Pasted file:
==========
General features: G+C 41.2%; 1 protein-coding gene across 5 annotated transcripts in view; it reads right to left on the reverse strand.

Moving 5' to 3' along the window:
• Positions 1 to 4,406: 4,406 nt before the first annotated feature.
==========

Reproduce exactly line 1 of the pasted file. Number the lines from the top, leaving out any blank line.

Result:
General features: G+C 41.2%; 1 protein-coding gene across 5 annotated transcripts in view; it reads right to left on the reverse strand.